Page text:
II. EXHAUSTION OF STATE REMEDIES AND THE CLAIM OF INEFFECTIVE ASSISTANCE OF APPELLATE COUNSEL

Illinois provides a post-conviction remedy for a person claiming that his or her conviction rests upon the denial of a right under the federal or state constitution. Ill.Rev.Stat. ch. 38, para. 122-1, et seq. Mikel did not use that procedure. Because Illinois courts strictly apply the doctrines of waiver and res judicata in such post-conviction proceedings, it is usually unnecessary for those persons having taken a direct state court appeal to use this post-conviction remedy to satisfy the federal habeas exhaustion requirement. People v. Gaines, 105 Ill. 2d 79, 87-88, 473 N.E.2d 868, 873, 85 Ill. Dec. 269 (1984), cert. denied, 471 U.S. 1131, 86 L. Ed. 2d 282, 105 S. Ct. 2666 (1985), cited in Teague v. Lane, 489 U.S. 288, 109 S. Ct. 1060, 1068, 103 L. Ed. 2d 334 (1989) (any claim which could have been raised on appeal, but was not, is deemed waived, while an appellate court's decision on any claim raised is deemed res judicata). Teague also notes that the Illinois rules as to waiver and res judicata may be relaxed where fundamental fairness so requires. Teague, 109 S. Ct. at 1068 (citing People v. Brown, 52 Ill. 2d 227, 230, 287 N.E.2d 663, 665 (1972)).

It is clear enough that an Illinois post-conviction court would have declined to consider Mikel's Claims 1, 2, and 3 on the ground of res judicata and would ordinarily have refused to consider Claims 5, 6, 7, and 8 on the ground of waiver. Our only problem is whether Claim 4, ineffective assistance of appellate counsel, would be treated by an Illinois post-conviction court as a fundamental fairness exception so that the waiver doctrine would not apply to it nor (if Claim 4 were sustained) to Claims 5, 6, 7, and 8. If any claim were not exhausted, then we would generally be required to vacate the denial of the petition and direct that the entire petition be dismissed. Rose v. Lundy, 455 U.S. 509, 71 L. Ed. 2d 379, 102 S. Ct. 1198 (1982).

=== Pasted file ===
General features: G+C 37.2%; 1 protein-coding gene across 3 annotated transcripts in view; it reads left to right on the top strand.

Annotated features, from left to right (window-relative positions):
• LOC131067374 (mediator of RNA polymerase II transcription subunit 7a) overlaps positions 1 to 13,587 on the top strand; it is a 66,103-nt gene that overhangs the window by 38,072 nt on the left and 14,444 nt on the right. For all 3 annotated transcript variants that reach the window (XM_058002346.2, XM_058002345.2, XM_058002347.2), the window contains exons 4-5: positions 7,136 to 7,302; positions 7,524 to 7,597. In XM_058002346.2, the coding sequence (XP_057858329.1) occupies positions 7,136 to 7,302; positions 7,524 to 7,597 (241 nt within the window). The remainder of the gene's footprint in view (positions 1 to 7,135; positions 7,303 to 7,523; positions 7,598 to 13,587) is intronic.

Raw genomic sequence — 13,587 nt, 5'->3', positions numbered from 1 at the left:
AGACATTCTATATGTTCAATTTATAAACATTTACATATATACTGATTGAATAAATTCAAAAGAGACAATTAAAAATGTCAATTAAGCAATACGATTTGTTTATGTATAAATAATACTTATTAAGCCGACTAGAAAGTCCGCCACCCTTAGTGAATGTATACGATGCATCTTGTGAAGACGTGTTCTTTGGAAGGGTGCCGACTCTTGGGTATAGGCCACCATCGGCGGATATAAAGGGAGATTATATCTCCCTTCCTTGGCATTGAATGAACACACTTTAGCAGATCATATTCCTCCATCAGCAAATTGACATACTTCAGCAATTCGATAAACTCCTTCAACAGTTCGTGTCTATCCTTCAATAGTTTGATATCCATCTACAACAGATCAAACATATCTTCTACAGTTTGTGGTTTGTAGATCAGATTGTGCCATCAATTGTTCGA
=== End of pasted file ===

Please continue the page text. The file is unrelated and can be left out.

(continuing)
Claim 4, however, is insubstantial, and a recent Supreme Court decision recognizes that where the state fails to rely on lack of exhaustion, we are free to consider the lack of merit of unexhausted claims. Granberry v. Greer, 481 U.S. 129, 134, 95 L. Ed. 2d 119, 107 S. Ct. 1671 (1987).

To establish ineffective assistance of counsel, a defendant must demonstrate both deficient performance and resulting prejudice. Strickland v. Washington, 466 U.S. 668, 687, 80 L. Ed. 2d 674, 104 S. Ct. 2052 (1984). The proper measure of attorney performance is "reasonableness under prevailing professional norms." Id. at 688. "[A] court must indulge a strong presumption that counsel's conduct falls within the wide range of reasonable professional assistance." Id. at 689. Where the claim challenges counsel's performance on appeal, "generally, only when ignored issues are clearly stronger than those presented, will the presumption of effective assistance of counsel be overcome." Gray v. Greer, 800 F.2d 644, 646 (7th Cir. 1986).

Mikel's Claim 4, denial of the effective assistance of counsel on appeal, states only that "counsel on appeal failed to raise issues on appeal that could have gotten the conviction overturned, these issues had been raised at the trial stage." Nothing further is alleged or suggested. Mikel's present appointed counsel filed a brief, but did not address Claim 4. Mikel's pro se brief addresses the claim, but utterly fails to demonstrate that any issue not raised by counsel ...